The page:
Florida Realtors economist: Cocktail parties – remember those? Once someone finds out you’re a Realtor, the conversation often turns to the current market. Here are suggested responses to a common question you’ll likely be asked at your next cocktail – or Zoom – party.
ORLANDO, Fla – Though it may be a distant memory, cocktail parties were once a staple of every professional’s social calendar. Since signs point to the return of these enjoyable networking opportunities very soon, dust off your fancy shoes and attire – you know, the stuff other than your yoga pants and slippers – and come up with a response to the question you will likely get asked as the best Realtor at the party.
Party guest question: Why can’t I find a house to buy? Seems really tough out there!
Your response: It’s the hold period, new construction and interest rates.
According to the 2020 Profile of Home Buyers and Sellers from the National Association of Realtors® (NAR), the hold period of the home – the amount of time a buyer expects to stay in the home they just purchased – has been shifting in recent years. Today’s homeowners typically live in their homes for longer periods of time than in the past.
According to NAR’s study, in recent years, the typical hold period of a home in the U.S. – which historically has been six to seven years – expanded to 10 years and it remained at this historic high in 2020. In Florida, the median hold period is only slightly less (9 years).
With people holding onto their properties several years longer than they previously did, there is less “churn” in the market, meaning, there are fewer existing homes going onto the market. This has a significant impact on the amount of available inventory for first-time homebuyers.
At the national level, there are more real estate agents working in the U.S. housing market than the number of homes for sale. At the end of February 2021, the U.S. had 1.03 million homes for sale, down 29.5% from a year earlier and the lowest on record going back to 1982, according to NAR. In Florida, inventory across all property types was 73,434, down 47.2% year-over year.
The obvious solution for a lack of homes going onto the market? New homes supplied by builders. But with output of new construction homes lagging behind delivery prior to the Great Financial Crisis, inventory continues to be limited here too. Since new construction has been relatively muted this cycle, it hasn’t helped offset the lower inventory of existing homes.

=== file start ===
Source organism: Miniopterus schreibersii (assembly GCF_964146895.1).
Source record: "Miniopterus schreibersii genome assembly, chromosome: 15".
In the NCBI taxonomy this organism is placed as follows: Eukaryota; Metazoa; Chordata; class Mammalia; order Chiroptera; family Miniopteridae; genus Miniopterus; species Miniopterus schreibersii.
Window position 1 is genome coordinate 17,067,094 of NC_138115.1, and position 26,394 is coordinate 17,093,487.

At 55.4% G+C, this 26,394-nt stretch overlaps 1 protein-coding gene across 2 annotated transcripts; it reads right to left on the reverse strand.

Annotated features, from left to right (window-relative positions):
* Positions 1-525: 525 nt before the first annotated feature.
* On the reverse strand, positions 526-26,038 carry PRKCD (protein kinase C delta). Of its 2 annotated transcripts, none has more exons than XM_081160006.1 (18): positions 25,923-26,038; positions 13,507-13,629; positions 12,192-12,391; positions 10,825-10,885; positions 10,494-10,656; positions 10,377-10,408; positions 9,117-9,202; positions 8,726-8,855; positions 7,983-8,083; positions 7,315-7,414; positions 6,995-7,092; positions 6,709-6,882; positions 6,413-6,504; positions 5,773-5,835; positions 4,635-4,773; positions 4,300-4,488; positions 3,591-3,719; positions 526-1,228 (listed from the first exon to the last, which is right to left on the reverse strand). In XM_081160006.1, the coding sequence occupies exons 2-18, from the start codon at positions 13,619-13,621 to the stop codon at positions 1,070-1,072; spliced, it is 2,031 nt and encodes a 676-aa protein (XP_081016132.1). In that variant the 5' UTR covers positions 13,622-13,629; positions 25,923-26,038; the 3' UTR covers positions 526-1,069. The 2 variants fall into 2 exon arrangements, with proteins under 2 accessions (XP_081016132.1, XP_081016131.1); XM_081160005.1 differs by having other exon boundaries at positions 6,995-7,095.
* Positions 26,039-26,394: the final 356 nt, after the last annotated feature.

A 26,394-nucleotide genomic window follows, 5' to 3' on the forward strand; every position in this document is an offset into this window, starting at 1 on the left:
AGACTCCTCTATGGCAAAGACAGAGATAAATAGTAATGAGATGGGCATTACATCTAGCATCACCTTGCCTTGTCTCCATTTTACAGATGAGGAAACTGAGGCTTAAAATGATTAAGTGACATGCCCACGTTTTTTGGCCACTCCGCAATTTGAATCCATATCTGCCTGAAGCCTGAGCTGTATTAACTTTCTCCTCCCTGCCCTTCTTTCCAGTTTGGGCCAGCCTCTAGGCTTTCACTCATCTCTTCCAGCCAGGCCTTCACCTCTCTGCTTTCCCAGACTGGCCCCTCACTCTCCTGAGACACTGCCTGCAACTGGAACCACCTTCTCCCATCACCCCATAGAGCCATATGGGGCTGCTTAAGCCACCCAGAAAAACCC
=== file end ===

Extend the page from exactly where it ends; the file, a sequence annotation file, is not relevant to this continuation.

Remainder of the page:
This wasn’t the case during the last cycle. During the 2000s, the supply spigot was wide open, and houses were going up at a breakneck pace. Normally a deluge of supply would drive prices down, as there is more on the market then there are buyers. But that wasn’t a normal time. Speculative buying, fueled in part by very lose lending practices, created an artificially high level of demand. The rampant demand quickly shut off as lending practices tightened, cheap money was elusive and people who lost their homes were now unable to qualify for new mortgages. With a smaller buying pool, there was a glut of market inventory from all that construction. Couple that with the wave of distressed properties that came on the market, and there was a lot of housing available.
This cycle, there hasn’t been nearly the same level of construction. Many builders didn’t survive the crash, and those who did were much more conservative. Some of this more muted approach is due to prudent investing decisions, but a lot of it is more practical: There is less land available, more regulations and less skilled labor.
Florida is also coming to terms with its age and history of rampant development – there are less wide-open spaces now than there were historically, so the pace may never be what it was before. This low supply creates a lot of competition among buyers for available homes.
Interest rates have been hitting historic lows over the past 12 months, and while they are expected to go back up going forward, we’re still dealing with a very low cost of borrowing money. That has fueled a lot of people getting into the market to take advantage of these low rates, which is great, right? Yes – for today. But there is a dark cloud on the horizon.
If you purchased or refinanced your home recently and are enjoying an enviably low interest rate, you have strong purchasing power and the cost to carry that debt is low. But what happens in 10 years when you want to trade up to a new property? All of a sudden you’re in a different interest rate environment, which likely will not be as low as it is today. You will lose the rate you are currently enjoying today, which may dampen your desire to make the deal. As a result, you’ll consider renovating your existing home and make it work longer, rather than take on more expensive debt.
Of course, this scenario would not work for or apply to everyone, but many economists are concerned about the unintended consequences the current low interest rate environment will have on the future market. There will likely be a lower supply of existing homes on the market, which will crunch inventory even more.
So, there you have it – the quick (and easy?) explanation you can give your friends and colleagues when they ask you about why they can’t find a house to buy.
Jennifer Quinn is a Florida Realtors economist and Director of Economic Development
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